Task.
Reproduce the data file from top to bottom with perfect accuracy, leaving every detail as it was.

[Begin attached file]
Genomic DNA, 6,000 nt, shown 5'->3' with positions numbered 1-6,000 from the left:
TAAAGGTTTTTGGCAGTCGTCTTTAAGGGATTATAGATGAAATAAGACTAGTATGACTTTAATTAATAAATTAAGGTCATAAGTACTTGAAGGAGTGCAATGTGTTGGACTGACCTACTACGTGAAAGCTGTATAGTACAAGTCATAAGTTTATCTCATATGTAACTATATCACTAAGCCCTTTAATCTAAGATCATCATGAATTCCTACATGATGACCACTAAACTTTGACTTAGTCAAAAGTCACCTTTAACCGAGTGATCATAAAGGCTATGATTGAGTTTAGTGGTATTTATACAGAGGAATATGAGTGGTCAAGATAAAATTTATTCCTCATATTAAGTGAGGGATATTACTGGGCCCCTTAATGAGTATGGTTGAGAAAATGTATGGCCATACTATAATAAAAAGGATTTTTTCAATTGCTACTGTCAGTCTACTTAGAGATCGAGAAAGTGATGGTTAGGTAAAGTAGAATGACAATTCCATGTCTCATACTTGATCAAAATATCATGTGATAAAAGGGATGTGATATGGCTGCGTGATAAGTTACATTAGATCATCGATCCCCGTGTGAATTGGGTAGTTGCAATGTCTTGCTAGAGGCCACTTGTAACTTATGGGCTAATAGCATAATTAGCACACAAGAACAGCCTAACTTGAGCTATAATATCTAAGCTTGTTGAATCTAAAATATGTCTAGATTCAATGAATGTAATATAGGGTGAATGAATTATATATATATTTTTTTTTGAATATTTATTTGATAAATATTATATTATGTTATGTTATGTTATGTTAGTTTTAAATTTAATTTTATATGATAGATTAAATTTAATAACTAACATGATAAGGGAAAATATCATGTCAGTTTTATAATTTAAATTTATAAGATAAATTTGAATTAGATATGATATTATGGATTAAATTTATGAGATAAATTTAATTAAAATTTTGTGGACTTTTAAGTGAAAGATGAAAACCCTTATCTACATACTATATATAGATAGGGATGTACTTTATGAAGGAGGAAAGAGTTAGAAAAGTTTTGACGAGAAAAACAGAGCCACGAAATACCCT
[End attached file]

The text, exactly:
Genomic DNA, 6,000 nt, shown 5'->3' with positions numbered 1-6,000 from the left:
TAAAGGTTTTTGGCAGTCGTCTTTAAGGGATTATAGATGAAATAAGACTAGTATGACTTTAATTAATAAATTAAGGTCATAAGTACTTGAAGGAGTGCAATGTGTTGGACTGACCTACTACGTGAAAGCTGTATAGTACAAGTCATAAGTTTATCTCATATGTAACTATATCACTAAGCCCTTTAATCTAAGATCATCATGAATTCCTACATGATGACCACTAAACTTTGACTTAGTCAAAAGTCACCTTTAACCGAGTGATCATAAAGGCTATGATTGAGTTTAGTGGTATTTATACAGAGGAATATGAGTGGTCAAGATAAAATTTATTCCTCATATTAAGTGAGGGATATTACTGGGCCCCTTAATGAGTATGGTTGAGAAAATGTATGGCCATACTATAATAAAAAGGATTTTTTCAATTGCTACTGTCAGTCTACTTAGAGATCGAGAAAGTGATGGTTAGGTAAAGTAGAATGACAATTCCATGTCTCATACTTGATCAAAATATCATGTGATAAAAGGGATGTGATATGGCTGCGTGATAAGTTACATTAGATCATCGATCCCCGTGTGAATTGGGTAGTTGCAATGTCTTGCTAGAGGCCACTTGTAACTTATGGGCTAATAGCATAATTAGCACACAAGAACAGCCTAACTTGAGCTATAATATCTAAGCTTGTTGAATCTAAAATATGTCTAGATTCAATGAATGTAATATAGGGTGAATGAATTATATATATATTTTTTTTTGAATATTTATTTGATAAATATTATATTATGTTATGTTATGTTATGTTAGTTTTAAATTTAATTTTATATGATAGATTAAATTTAATAACTAACATGATAAGGGAAAATATCATGTCAGTTTTATAATTTAAATTTATAAGATAAATTTGAATTAGATATGATATTATGGATTAAATTTATGAGATAAATTTAATTAAAATTTTGTGGACTTTTAAGTGAAAGATGAAAACCCTTATCTACATACTATATATAGATAGGGATGTACTTTATGAAGGAGGAAAGAGTTAGAAAAGTTTTGACGAGAAAAACAGAGCCACGAAATACCCT